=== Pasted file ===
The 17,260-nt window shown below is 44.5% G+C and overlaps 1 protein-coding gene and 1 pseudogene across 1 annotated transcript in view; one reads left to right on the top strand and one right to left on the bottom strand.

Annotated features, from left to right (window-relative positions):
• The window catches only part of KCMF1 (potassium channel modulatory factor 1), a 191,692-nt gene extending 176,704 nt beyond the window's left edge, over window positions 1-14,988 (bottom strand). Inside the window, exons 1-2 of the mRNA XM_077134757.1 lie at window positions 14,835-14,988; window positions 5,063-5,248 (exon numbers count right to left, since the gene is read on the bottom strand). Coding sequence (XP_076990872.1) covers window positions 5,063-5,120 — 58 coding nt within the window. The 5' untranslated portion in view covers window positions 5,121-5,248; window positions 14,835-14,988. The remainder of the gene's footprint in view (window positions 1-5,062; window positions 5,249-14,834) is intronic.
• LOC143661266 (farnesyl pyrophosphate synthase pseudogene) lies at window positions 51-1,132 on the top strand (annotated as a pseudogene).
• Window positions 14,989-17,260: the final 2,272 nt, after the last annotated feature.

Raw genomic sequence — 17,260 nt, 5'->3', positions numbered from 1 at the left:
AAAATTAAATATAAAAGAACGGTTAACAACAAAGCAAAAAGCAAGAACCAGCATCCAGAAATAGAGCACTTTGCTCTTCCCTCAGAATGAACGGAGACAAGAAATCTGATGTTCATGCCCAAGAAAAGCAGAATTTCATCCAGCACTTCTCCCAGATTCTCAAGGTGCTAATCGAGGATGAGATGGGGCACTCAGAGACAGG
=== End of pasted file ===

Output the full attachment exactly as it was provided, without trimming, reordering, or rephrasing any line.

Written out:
The 17,260-nt window shown below is 44.5% G+C and overlaps 1 protein-coding gene and 1 pseudogene across 1 annotated transcript in view; one reads left to right on the top strand and one right to left on the bottom strand.

Annotated features, from left to right (window-relative positions):
• The window catches only part of KCMF1 (potassium channel modulatory factor 1), a 191,692-nt gene extending 176,704 nt beyond the window's left edge, over window positions 1-14,988 (bottom strand). Inside the window, exons 1-2 of the mRNA XM_077134757.1 lie at window positions 14,835-14,988; window positions 5,063-5,248 (exon numbers count right to left, since the gene is read on the bottom strand). Coding sequence (XP_076990872.1) covers window positions 5,063-5,120 — 58 coding nt within the window. The 5' untranslated portion in view covers window positions 5,121-5,248; window positions 14,835-14,988. The remainder of the gene's footprint in view (window positions 1-5,062; window positions 5,249-14,834) is intronic.
• LOC143661266 (farnesyl pyrophosphate synthase pseudogene) lies at window positions 51-1,132 on the top strand (annotated as a pseudogene).
• Window positions 14,989-17,260: the final 2,272 nt, after the last annotated feature.

Raw genomic sequence — 17,260 nt, 5'->3', positions numbered from 1 at the left:
AAAATTAAATATAAAAGAACGGTTAACAACAAAGCAAAAAGCAAGAACCAGCATCCAGAAATAGAGCACTTTGCTCTTCCCTCAGAATGAACGGAGACAAGAAATCTGATGTTCATGCCCAAGAAAAGCAGAATTTCATCCAGCACTTCTCCCAGATTCTCAAGGTGCTAATCGAGGATGAGATGGGGCACTCAGAGACAGG